July 17, 2017

Voices: NOC Executive Director Ed Hill

  • Ed Hill (Photo: NOC)
  • MTR's Greg Trauthwein was able to sit down with Professor Ed Hill, NOC Executive Director, At the National Oceanography Center in Southampton, U.K. for Ocean Business 2017. (Photo: NOC)
  • ecoSUBm AUV developed in partnership with Planet Ocean and NOC. (Photo: NOC)
  • ALR Dock trials NOC Southampton (Photo: NOC)
  • Ballast tank facilities at NOC (Photo: NOC)
  • Ed Hill (Photo: NOC) Ed Hill (Photo: NOC)
  • MTR's Greg Trauthwein was able to sit down with Professor Ed Hill, NOC Executive Director, At the National Oceanography Center in Southampton, U.K. for Ocean Business 2017. (Photo: NOC) MTR's Greg Trauthwein was able to sit down with Professor Ed Hill, NOC Executive Director, At the National Oceanography Center in Southampton, U.K. for Ocean Business 2017. (Photo: NOC)
  • ecoSUBm AUV developed in partnership with Planet Ocean and NOC. (Photo: NOC) ecoSUBm AUV developed in partnership with Planet Ocean and NOC. (Photo: NOC)
  • ALR Dock trials NOC Southampton (Photo: NOC) ALR Dock trials NOC Southampton (Photo: NOC)
  • Ballast tank facilities at NOC (Photo: NOC) Ballast tank facilities at NOC (Photo: NOC)

At the National Oceanography Center (NOC) in Southampton, U.K. for Ocean Business 2017, Marine Technology Reporter was able to sit down with Professor Ed Hill, NOC Executive Director, to discuss the science and technologies moving ocean studies forward.

 
Please give an overview of your activities here at the National Oceanography Center.
The National Oceanography Center is part of the Natural Environment Research Council which is the main body that funds environmental science, including oceanography, in the U.K. We are a national facility. We undertake research in large-scale oceanography, everything from physics and climate through to ocean biology through to sea floor processes, with a big program in marine technology development and innovation. We also run major national infrastructure like our global class research ships, the Discovery and James Cook, as well as the National Oceanographic Data Center. So we’re an asset here to do great science but also to enable the whole of the U.K science community based in universities to be able to do big ocean science, as well.
 
Obviously, the ocean is very near and dear to your heart. But from your point of view, why study the oceans?
There are really three big challenges facing society. By 2050 there are going to be 9 billion people living on earth, and 70 percent of them will be living within 70 km of the coast in low-lying coastal regions and megacities around the world. And so that sparks three big issues: first, how are we going to feed 9 billion people, where are we going to get clean supplies of energy to power our economies, where are we going to get the strategic minerals that we need in the future, and the new medicines that we’re going to need to combat disease? We are looking to the ocean for the solution to many of those questions, and we need to be able to exploit those resources in a sustainable way such that the oceans’ future productive capacity and the ability to continue to supply resources is as good tomorrow as it is today. So that’s the first big challenge.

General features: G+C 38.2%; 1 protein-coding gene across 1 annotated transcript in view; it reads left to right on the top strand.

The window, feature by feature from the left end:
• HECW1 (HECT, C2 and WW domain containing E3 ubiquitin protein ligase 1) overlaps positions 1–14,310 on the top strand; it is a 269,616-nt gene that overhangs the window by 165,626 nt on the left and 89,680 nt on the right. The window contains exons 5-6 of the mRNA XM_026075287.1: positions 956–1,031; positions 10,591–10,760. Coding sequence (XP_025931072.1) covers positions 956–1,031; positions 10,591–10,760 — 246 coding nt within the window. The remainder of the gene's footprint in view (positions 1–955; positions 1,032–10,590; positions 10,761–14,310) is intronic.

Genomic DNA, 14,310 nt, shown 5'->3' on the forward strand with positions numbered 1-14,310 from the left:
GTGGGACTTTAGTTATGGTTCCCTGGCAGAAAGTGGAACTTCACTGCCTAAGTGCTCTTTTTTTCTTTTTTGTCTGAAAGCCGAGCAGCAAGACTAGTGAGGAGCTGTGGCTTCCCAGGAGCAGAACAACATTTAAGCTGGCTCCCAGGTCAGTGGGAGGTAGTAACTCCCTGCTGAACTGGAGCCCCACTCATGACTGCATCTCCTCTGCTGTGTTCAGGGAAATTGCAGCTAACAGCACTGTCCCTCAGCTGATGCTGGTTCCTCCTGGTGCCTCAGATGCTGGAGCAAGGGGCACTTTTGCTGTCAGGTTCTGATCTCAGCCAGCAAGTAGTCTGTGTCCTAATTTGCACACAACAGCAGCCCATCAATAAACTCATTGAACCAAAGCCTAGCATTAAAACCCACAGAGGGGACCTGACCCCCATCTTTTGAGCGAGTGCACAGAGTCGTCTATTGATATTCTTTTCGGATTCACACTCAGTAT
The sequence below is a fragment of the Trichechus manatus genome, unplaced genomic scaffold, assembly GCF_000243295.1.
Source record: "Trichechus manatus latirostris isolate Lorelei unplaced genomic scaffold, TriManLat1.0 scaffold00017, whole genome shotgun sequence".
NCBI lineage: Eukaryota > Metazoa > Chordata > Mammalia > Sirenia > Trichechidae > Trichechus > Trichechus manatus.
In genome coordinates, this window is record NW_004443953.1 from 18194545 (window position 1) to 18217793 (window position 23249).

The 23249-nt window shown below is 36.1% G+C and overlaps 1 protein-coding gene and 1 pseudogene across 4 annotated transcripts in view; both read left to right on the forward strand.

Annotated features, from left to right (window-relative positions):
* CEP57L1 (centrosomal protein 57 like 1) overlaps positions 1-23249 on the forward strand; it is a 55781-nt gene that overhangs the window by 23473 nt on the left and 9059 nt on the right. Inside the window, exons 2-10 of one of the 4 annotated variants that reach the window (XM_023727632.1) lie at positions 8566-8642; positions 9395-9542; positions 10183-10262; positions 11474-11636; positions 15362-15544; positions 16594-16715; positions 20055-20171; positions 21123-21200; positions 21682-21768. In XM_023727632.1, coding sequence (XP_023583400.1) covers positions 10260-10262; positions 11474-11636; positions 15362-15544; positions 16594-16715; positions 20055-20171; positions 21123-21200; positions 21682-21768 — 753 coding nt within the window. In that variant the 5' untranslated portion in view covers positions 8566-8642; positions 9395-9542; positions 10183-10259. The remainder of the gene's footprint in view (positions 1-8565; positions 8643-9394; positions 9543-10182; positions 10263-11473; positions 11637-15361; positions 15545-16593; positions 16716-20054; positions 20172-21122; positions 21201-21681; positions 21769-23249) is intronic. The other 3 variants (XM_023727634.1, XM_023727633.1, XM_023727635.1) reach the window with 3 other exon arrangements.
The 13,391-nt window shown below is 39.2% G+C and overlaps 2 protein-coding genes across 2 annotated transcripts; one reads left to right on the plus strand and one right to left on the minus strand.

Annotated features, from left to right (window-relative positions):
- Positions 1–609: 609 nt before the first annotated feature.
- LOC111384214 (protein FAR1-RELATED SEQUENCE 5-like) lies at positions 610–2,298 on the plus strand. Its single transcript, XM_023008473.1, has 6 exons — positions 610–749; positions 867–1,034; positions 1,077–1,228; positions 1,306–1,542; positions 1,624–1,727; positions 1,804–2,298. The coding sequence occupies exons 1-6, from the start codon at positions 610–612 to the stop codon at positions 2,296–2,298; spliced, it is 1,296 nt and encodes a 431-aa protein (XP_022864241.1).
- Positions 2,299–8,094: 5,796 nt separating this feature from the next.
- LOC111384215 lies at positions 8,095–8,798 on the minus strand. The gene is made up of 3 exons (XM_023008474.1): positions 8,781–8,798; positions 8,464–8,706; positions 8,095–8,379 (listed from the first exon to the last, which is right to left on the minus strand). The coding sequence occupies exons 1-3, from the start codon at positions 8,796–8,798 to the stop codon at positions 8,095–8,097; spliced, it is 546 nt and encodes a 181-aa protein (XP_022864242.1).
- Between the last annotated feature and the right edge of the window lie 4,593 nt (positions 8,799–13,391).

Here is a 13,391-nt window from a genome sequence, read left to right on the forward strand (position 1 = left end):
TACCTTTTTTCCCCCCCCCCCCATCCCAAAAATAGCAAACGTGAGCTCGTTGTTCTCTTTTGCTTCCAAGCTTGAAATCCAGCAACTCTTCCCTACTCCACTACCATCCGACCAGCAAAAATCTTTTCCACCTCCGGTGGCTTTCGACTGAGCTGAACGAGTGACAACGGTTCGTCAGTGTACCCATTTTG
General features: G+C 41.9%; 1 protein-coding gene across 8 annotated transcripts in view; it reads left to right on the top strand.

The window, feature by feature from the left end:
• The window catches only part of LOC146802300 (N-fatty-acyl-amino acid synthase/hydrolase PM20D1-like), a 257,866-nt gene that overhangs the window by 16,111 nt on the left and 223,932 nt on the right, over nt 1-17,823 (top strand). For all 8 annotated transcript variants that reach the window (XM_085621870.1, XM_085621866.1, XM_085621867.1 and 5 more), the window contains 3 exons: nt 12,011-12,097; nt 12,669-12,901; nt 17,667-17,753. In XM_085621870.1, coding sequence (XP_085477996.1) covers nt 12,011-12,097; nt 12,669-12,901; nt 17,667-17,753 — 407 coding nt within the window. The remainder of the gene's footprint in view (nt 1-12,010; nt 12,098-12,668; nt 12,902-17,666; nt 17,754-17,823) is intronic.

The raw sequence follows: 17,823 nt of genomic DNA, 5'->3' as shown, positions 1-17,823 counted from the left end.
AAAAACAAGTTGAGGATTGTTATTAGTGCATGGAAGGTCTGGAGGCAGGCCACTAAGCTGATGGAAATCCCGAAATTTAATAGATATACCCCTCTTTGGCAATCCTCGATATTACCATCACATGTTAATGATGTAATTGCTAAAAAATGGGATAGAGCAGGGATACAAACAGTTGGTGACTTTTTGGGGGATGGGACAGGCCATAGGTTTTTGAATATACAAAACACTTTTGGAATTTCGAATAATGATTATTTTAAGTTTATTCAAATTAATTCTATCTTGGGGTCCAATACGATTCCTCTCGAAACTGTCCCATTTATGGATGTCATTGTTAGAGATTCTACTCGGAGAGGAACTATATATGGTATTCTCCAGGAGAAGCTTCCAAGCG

The second one is most of those 9 billion people are going to be living in low-lying coastal regions and vulnerable to coastal flooding, which is the biggest natural disaster risk that faces most people across the world. Here in Britain, our biggest natural disaster risk is storm surge flooding and our capital city, which is very low-lying and very vulnerable to coastal flooding. 
 
And then the final challenge is how do we make sense of a lot of really big changes that are happening across the globe, whether that be the change in variability in our weather and climate, right through to there is a major loss of biodiversity happening across the planet, both on land and in the ocean. If we want to make sense of any of this global change, we’ve got to make sense of the ocean. And despite all of this and its importance, we know more about the surface of the moon and Mars and even the planet Pluto, it has to be said, than we do about our own ocean. So there’s a lot to find out.
 
How long have you been involved in this industry, and what got you interested in the oceans to begin with?
I started off like many oceanographers: in a completely different discipline. I’m an applied mathematician and that’s how I started. I was always interested in the sea since I was brought up by the sea when I was a kid. I became interested in fluid dynamics and then realized the ocean was a great place for that. I’ve been running research institutes for nearly 20 years, first a small institution, and then I had the privilege to be in charge of the U.K.’s National Oceanography Center. 
 
What do you consider to be your greatest challenge in keeping the activities of the NOC moving forward?
Well, like every oceanographic institution in the world, everyone will tell you they don’t have enough money or resources. The challenges in front of us are enormous, and that means we are continually looking for resources. Here in the National Oceanography Center we’re certainly looking to diversify the opportunities to maintain the capability that you need to do really big science. And there are half a dozen institutes around the world with this scale and capable of doing it. So that’s a big issue.
 
The ways of going about that, though, are common because we have huge opportunities. For example, the OECD produced a report in 2016 that forecast the ocean economy would grow from $1.5 trillion a year to $3 trillion a year by 2030. That’s a doubling and it’s certainly a much higher growth rate than the average growth rate of the global economy. There are huge opportunities in the ocean, an we are moving ever deeper into the ocean to meet these challenges. So, actually, there is a much wider range of customers and users interested in the science that we are doing and the technologies that we are generating. So I think that’s the first challenge, is to engage in the right way with those people.
 
The other big challenge that we have is that no one institute, no one country can do this science on their own. International cooperation is the name of the game. We are working with big institutes across the world to try to understand how we can share out the load of measuring the ocean to understand its processes and change. 
 
We talk regularly about big data – the amount of data that is being collected, and turning that data into useable information. Can you put in perspective the challenge that you see surrounding big data?
Historically oceanography’s problem is that it didn’t have enough data. Since 2000, with the advent of the Argo Float Program, we’ve been on the journey of being able to make more measurements in the ocean. Last year, I think we completed the millionth Argo Float profile. More data has been collected in the last 10 years than in the whole history of oceanography beforehand. So that presents new challenges and new opportunities.